My plan for a Guzzi was always to build another cafe in the spirit of my boxer but as the years pass (my boxer is 15 years old now) I have found things I would change and things I would push harder. I wanted to build another bike and I want it to be beyond my boxer. My boxer was the first "cool" old BMW cafe bike. There were faster boxers but none more thoughtful or elegant. Designers for both Ducati and BMW have used it as inspiration which flatters me to no end and there are more than a few copies running around. Imitation is the sincerest form of flattery.

So all along I'd wanted to find an ugly bike with a strong engine. I hate engine work. It's expensive, it's thankless, it's time consuming and it's expensive. I'm a visual artist (photographer) and my favorite thing is to take something and make it beautiful. To uncover a hidden perfection. If you look at my signature you'll see that I'm doing that with our house, I do it with bicycles, with watches, with anything. But my favorite thing is motorcycles. And my favorite motorcycle might just be a Moto Guzzi. So maybe it was time.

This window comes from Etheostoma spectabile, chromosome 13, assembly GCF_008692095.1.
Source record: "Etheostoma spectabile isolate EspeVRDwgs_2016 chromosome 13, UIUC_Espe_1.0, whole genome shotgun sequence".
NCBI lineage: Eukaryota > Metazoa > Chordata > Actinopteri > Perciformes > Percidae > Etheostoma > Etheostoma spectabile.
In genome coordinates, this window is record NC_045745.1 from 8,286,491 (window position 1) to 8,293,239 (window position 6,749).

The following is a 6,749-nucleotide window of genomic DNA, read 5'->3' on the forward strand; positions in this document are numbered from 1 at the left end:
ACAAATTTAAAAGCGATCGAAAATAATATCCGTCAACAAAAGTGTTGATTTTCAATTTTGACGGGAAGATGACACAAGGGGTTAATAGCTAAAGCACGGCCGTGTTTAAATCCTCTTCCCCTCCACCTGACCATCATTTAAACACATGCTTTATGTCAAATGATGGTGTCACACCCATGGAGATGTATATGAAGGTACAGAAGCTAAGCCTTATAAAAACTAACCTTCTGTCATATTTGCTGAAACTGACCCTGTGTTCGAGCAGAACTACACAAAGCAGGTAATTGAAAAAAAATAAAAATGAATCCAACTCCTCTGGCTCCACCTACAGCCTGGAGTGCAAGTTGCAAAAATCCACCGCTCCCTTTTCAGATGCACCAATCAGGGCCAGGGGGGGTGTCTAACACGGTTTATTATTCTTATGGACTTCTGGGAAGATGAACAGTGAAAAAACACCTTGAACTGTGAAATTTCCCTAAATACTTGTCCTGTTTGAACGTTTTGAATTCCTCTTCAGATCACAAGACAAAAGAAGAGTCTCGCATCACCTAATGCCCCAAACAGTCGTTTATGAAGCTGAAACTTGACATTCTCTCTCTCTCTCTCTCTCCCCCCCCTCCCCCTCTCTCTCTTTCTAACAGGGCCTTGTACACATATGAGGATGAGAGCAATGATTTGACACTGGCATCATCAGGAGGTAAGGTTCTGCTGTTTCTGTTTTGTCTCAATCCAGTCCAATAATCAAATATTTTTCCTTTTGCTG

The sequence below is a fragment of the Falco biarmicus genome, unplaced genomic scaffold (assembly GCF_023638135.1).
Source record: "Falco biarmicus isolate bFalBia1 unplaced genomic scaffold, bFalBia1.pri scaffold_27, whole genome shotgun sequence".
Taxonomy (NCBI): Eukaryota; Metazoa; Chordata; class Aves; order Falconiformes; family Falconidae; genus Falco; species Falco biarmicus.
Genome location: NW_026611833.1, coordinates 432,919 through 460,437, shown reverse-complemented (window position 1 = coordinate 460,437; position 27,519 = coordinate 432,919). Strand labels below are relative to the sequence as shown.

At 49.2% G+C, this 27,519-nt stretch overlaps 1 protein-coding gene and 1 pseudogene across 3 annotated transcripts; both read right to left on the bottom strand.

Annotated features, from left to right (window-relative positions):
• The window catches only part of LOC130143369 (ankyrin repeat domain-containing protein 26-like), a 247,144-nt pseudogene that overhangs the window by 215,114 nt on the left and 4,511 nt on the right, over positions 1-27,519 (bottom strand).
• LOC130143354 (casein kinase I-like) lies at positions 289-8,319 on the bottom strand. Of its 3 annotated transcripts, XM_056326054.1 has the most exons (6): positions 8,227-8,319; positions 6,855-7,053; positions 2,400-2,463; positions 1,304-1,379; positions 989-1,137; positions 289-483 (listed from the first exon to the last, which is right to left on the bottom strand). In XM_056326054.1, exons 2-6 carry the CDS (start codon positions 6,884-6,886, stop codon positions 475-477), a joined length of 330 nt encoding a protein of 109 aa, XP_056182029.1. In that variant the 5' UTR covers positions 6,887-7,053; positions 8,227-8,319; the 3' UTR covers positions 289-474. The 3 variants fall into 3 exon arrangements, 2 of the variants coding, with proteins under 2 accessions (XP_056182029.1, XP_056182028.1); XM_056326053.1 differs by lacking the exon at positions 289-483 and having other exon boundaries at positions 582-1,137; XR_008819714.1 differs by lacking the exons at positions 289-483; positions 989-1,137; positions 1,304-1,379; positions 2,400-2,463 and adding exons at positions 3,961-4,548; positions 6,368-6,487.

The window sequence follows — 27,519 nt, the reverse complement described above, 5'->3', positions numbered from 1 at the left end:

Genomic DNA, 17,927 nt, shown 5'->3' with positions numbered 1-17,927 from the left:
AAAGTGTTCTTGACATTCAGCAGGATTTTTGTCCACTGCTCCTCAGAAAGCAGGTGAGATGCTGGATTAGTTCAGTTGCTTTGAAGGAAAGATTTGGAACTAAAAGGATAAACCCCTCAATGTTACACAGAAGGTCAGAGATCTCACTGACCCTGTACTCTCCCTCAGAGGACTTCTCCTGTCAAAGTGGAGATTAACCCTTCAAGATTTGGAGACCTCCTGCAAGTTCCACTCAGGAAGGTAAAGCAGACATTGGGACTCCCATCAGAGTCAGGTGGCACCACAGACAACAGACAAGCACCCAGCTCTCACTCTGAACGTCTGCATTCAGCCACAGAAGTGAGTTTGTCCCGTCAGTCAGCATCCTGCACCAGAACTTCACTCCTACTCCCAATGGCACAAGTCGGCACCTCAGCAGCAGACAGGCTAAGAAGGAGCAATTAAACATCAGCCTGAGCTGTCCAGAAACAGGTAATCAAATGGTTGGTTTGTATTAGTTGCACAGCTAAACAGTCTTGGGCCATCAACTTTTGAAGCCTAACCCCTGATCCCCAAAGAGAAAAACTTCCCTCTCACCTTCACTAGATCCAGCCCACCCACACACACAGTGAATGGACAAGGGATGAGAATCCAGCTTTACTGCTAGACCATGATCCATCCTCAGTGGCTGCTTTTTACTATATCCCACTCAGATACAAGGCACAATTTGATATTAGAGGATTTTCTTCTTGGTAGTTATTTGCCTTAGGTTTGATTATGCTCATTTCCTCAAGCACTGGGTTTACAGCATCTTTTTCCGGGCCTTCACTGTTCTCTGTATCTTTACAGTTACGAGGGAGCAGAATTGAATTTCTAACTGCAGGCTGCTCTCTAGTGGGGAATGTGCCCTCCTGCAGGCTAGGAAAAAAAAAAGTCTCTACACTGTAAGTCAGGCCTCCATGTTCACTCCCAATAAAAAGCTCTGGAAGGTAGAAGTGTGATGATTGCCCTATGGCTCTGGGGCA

Okay, that's enough to get started.

Gregor

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Old 04-24-2014, 11:04 PM   #2
nickguzzi
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I remember watching your BMW evolve after finding the articles through the Chassis List. A very lovely machine, and sad to hear of its demise.
I've had various Guzzis since the early eighties, and one in particular all through that time.
Unfortunately the ex thought she could make better use use of it for the last 11 years, so it has sat in a leaky barn and is now in a pretty bad state. Surprisingly there was still air in the tyres, so we were able to push it the 1/4 mile to my new place.